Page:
I've spent the past two weeks head-down in editorial revisions on The Sharing Knife, or whatever it ends up being named. They were not extensive, but they were delicate, far-flung, and tricky. See, a change on one page may have tentacles connecting to foreshadowings or consequences or echos anywhere from 3 to 300 (or more) pages in either direction, and every one must be tracked down and compared for a continuity check. If changes are required, those too may have tentacles, and so on. About the only way to do this is all at once, i.e., boot up pretty much the whole 900 manuscript pages and hold them in my head as I dart back and forth from section to section tweaking things and slowly going mad. Needless to say, my head doesn't have room for anything else during this phase.
I re-wrote one scene extensively, to its clear benefit, several others in part, and after that it broke down into a sentence or a word changed/cut/added here or there. Or both. It tended to become more and more about less and less, as it progressed. I notice at least some of my revision notes, scribbled in pencil on a separate sheet, started with flinging lots of words in the general direction of what I needed to say, and then winnowing them down and down till, at the end of an hour, I ended up with one 5-word sentence. But they were the right words, I hope. Especially messy or muddled bags of words tended to be a tip-off that I needed to change the underlying events more radically, to a clearer vision. It's often quite difficult to tell whether one is making things better or worse.
Revisions at this stage are delicate work. There's an anecdote about Oscar Wilde, where his interlocutor inquires, "And what did you do all this morning, Mr. Wilde?" "I wrote a line." "And what did you do this afternoon?" "I crossed it out." Oscar was revising, I'm sure of it.
The interlocutor likely thought it was a good joke about the ease of the writing life. Ha! Ha! I say! I hope Oscar got a good back rub, after that day's labor. I expect he needed it. I'm just sayin'.
Rather unexpectedly, the second half, while still not a stand-alone, may be easier for the valiant or the misled to pick up and read with comprehension than I at first thought. For one thing, as it opens the characters are arriving at a new setting where a lot of things have to be reported, discussed, and explained to/with the new set of characters coming on stage; anyone who can perservere to the end of, say, Ch. 3 (or whatever it's going to be numbered) will pretty much have enough essential information to go on with. This didn't take any re-writing -- it was all already there, naturally. That reader will also be missing a lot, too, of course, especially in the subtext department -- rather like a Vorkosigan series reader jumping in with Memory or ACC.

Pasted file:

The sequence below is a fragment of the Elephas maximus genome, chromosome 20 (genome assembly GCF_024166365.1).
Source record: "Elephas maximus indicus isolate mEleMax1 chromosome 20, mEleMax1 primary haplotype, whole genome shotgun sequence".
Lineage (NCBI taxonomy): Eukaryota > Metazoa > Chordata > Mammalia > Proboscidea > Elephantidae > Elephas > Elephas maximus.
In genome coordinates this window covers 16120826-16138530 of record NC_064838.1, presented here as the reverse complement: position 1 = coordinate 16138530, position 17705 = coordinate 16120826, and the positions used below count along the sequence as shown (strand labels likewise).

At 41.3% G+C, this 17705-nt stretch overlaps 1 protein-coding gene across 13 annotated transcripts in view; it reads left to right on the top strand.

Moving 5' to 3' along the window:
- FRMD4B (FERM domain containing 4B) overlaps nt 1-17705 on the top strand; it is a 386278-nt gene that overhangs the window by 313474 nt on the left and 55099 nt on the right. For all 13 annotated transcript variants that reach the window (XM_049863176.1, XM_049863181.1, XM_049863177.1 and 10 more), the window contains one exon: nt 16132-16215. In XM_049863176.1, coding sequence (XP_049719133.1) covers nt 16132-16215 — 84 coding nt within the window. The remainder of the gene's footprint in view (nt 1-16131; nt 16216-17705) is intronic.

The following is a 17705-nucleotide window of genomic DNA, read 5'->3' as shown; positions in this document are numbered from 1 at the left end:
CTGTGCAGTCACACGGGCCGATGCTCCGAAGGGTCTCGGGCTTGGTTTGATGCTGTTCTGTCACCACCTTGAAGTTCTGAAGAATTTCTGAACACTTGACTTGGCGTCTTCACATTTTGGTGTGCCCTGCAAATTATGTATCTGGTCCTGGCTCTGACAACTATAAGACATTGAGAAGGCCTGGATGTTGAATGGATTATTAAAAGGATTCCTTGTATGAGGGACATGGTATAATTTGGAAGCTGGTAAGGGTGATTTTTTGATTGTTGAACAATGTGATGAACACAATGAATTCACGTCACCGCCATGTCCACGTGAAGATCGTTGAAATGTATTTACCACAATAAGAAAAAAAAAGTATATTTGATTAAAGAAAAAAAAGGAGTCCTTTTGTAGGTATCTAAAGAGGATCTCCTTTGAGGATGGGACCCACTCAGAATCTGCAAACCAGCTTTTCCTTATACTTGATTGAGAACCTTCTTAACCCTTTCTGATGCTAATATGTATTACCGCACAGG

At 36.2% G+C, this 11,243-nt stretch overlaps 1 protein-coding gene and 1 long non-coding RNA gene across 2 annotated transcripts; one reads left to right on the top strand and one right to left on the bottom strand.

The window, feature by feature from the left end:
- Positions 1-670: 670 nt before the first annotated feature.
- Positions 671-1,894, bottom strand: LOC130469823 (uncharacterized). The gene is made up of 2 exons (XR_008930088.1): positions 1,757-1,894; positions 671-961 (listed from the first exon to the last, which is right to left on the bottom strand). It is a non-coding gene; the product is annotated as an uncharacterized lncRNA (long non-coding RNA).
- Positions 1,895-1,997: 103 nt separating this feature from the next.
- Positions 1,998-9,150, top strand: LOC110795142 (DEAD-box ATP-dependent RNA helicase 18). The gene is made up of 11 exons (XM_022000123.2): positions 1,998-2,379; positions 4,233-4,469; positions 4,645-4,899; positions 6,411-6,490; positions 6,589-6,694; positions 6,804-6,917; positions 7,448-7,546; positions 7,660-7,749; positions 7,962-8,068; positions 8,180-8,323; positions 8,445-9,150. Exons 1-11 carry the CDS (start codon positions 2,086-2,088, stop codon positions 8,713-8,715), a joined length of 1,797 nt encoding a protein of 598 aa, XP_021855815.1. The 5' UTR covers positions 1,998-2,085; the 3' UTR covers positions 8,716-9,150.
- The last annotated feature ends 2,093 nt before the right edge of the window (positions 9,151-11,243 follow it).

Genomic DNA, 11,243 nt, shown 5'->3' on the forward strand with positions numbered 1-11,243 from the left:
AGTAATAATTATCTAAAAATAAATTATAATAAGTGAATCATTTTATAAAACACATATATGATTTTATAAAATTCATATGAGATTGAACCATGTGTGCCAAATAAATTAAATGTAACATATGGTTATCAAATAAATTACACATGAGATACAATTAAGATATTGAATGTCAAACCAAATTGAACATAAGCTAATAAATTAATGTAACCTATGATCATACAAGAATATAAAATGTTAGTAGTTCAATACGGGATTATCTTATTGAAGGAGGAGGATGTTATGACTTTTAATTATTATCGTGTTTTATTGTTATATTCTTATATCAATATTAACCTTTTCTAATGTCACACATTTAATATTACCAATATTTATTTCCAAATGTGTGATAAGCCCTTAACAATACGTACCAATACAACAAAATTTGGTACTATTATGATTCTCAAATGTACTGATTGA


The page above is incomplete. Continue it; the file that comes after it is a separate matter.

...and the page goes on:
The title and subtitles are not yet settled, although my editors have the candidates in hand. I don't expect the final decision to happen till after everyone gets back from their Thanksgiving breaks. I do thank y'all for the help with winnowing the possibilities.
Subject: (news) January reading at Dreamhaven, MPLS
Date: Tue, 01 Nov 2005
I've just set up my annual Dreamhaven reading...
SPECULATIONS READINGS CONTINUE AT DREAMHAVEN BOOKS
Speculations, the science fiction and fantasy edition of SASE's Carol Connelly Readings Series, continue Tuesdays from 6:30-8:00 p.m. at DreamHaven Books, 912 W. Lake St, Minneapolis. The monthly readings include a reception with free soda pop and cookies.
On Tuesday, January 24 LOIS McMASTER BUJOLD reads her fiction. Ms. Bujold is the author of at least 17 books, including The Warrior's Apprentice, Barrayar, Memory, Komarr, and A Civil Campaign. Most of her work centers around the diplomatic adventures of interstellar troubleshooter Miles Vorkosigan and his parents. More recently she has started a fantasy series, including The Curse of Chalion and Paladin of Souls. She is the recipient of multiple Hugo and Nebula Awards.
For further information contact Eric M. Heideman, eheideman_at_dhzone.com, 612-721-5959.
Lois notes: I'm not sure yet what part of The Sharing Knife, Vol. 1 I'll read from; it'll depend on how many people there have heard my earlier readings, since iirc I debuted it at a Speculations reading last year. But I'll be sure to bring enough text to choose from.
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